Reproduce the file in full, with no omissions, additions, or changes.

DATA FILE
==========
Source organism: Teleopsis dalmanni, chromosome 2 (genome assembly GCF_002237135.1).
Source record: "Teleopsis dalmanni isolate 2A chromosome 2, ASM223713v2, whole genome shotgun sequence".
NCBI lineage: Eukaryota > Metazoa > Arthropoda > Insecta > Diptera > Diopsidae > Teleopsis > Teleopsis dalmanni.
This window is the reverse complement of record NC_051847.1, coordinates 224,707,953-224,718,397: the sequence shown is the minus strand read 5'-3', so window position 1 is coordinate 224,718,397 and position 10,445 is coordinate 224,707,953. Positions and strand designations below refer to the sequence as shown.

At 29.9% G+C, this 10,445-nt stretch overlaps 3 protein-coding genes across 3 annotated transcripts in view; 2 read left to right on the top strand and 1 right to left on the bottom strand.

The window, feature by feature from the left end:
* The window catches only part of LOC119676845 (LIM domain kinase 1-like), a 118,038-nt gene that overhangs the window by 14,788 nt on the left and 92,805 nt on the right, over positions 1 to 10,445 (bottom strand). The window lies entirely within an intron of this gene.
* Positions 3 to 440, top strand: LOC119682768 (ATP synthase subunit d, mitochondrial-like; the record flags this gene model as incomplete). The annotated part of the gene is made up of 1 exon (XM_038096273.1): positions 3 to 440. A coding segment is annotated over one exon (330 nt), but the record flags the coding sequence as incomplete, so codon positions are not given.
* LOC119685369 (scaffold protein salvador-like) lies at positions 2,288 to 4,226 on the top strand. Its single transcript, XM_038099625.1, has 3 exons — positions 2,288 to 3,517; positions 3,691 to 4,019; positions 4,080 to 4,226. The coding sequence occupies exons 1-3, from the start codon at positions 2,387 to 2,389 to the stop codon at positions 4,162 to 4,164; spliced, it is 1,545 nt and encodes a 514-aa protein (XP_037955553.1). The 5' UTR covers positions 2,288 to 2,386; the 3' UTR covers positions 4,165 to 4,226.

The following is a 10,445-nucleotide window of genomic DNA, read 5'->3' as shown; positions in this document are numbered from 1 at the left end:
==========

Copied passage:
Source organism: Teleopsis dalmanni, chromosome 2 (genome assembly GCF_002237135.1).
Source record: "Teleopsis dalmanni isolate 2A chromosome 2, ASM223713v2, whole genome shotgun sequence".
NCBI lineage: Eukaryota > Metazoa > Arthropoda > Insecta > Diptera > Diopsidae > Teleopsis > Teleopsis dalmanni.
This window is the reverse complement of record NC_051847.1, coordinates 224,707,953-224,718,397: the sequence shown is the minus strand read 5'-3', so window position 1 is coordinate 224,718,397 and position 10,445 is coordinate 224,707,953. Positions and strand designations below refer to the sequence as shown.

At 29.9% G+C, this 10,445-nt stretch overlaps 3 protein-coding genes across 3 annotated transcripts in view; 2 read left to right on the top strand and 1 right to left on the bottom strand.

The window, feature by feature from the left end:
* The window catches only part of LOC119676845 (LIM domain kinase 1-like), a 118,038-nt gene that overhangs the window by 14,788 nt on the left and 92,805 nt on the right, over positions 1 to 10,445 (bottom strand). The window lies entirely within an intron of this gene.
* Positions 3 to 440, top strand: LOC119682768 (ATP synthase subunit d, mitochondrial-like; the record flags this gene model as incomplete). The annotated part of the gene is made up of 1 exon (XM_038096273.1): positions 3 to 440. A coding segment is annotated over one exon (330 nt), but the record flags the coding sequence as incomplete, so codon positions are not given.
* LOC119685369 (scaffold protein salvador-like) lies at positions 2,288 to 4,226 on the top strand. Its single transcript, XM_038099625.1, has 3 exons — positions 2,288 to 3,517; positions 3,691 to 4,019; positions 4,080 to 4,226. The coding sequence occupies exons 1-3, from the start codon at positions 2,387 to 2,389 to the stop codon at positions 4,162 to 4,164; spliced, it is 1,545 nt and encodes a 514-aa protein (XP_037955553.1). The 5' UTR covers positions 2,288 to 2,386; the 3' UTR covers positions 4,165 to 4,226.

The following is a 10,445-nucleotide window of genomic DNA, read 5'->3' as shown; positions in this document are numbered from 1 at the left end: